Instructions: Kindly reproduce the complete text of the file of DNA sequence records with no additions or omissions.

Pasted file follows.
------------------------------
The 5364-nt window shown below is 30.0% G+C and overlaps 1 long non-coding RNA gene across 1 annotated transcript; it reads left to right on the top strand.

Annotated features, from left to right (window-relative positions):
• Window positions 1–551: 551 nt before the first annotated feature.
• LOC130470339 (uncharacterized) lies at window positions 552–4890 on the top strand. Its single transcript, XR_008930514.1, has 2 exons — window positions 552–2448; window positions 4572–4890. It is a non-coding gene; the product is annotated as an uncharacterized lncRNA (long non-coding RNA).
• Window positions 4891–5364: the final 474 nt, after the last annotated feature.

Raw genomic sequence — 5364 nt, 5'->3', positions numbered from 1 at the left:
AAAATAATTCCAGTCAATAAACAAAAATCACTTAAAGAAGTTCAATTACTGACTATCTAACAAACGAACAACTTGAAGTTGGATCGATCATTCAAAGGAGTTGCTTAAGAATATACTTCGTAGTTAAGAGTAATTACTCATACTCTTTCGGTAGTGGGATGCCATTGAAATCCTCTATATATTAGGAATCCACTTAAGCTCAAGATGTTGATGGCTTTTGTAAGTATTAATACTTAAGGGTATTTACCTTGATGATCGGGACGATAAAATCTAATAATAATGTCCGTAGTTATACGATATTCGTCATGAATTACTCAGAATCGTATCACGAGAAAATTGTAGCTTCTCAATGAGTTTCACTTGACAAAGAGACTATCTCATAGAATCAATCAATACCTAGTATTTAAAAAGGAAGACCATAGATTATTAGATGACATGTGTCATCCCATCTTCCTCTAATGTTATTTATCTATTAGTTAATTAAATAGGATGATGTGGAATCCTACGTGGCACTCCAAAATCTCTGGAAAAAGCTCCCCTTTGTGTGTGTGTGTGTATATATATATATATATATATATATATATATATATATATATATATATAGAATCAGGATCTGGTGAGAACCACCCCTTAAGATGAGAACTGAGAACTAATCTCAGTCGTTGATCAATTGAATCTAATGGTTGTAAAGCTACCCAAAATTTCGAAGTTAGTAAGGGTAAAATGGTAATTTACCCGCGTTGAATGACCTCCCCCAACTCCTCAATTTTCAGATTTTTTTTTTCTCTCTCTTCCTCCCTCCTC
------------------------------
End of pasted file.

The 5364-nt window shown below is 30.0% G+C and overlaps 1 long non-coding RNA gene across 1 annotated transcript; it reads left to right on the top strand.

Annotated features, from left to right (window-relative positions):
• Window positions 1–551: 551 nt before the first annotated feature.
• LOC130470339 (uncharacterized) lies at window positions 552–4890 on the top strand. Its single transcript, XR_008930514.1, has 2 exons — window positions 552–2448; window positions 4572–4890. It is a non-coding gene; the product is annotated as an uncharacterized lncRNA (long non-coding RNA).
• Window positions 4891–5364: the final 474 nt, after the last annotated feature.

Raw genomic sequence — 5364 nt, 5'->3', positions numbered from 1 at the left:
AAAATAATTCCAGTCAATAAACAAAAATCACTTAAAGAAGTTCAATTACTGACTATCTAACAAACGAACAACTTGAAGTTGGATCGATCATTCAAAGGAGTTGCTTAAGAATATACTTCGTAGTTAAGAGTAATTACTCATACTCTTTCGGTAGTGGGATGCCATTGAAATCCTCTATATATTAGGAATCCACTTAAGCTCAAGATGTTGATGGCTTTTGTAAGTATTAATACTTAAGGGTATTTACCTTGATGATCGGGACGATAAAATCTAATAATAATGTCCGTAGTTATACGATATTCGTCATGAATTACTCAGAATCGTATCACGAGAAAATTGTAGCTTCTCAATGAGTTTCACTTGACAAAGAGACTATCTCATAGAATCAATCAATACCTAGTATTTAAAAAGGAAGACCATAGATTATTAGATGACATGTGTCATCCCATCTTCCTCTAATGTTATTTATCTATTAGTTAATTAAATAGGATGATGTGGAATCCTACGTGGCACTCCAAAATCTCTGGAAAAAGCTCCCCTTTGTGTGTGTGTGTGTATATATATATATATATATATATATATATATATATATATATATATATAGAATCAGGATCTGGTGAGAACCACCCCTTAAGATGAGAACTGAGAACTAATCTCAGTCGTTGATCAATTGAATCTAATGGTTGTAAAGCTACCCAAAATTTCGAAGTTAGTAAGGGTAAAATGGTAATTTACCCGCGTTGAATGACCTCCCCCAACTCCTCAATTTTCAGATTTTTTTTTTCTCTCTCTTCCTCCCTCCTC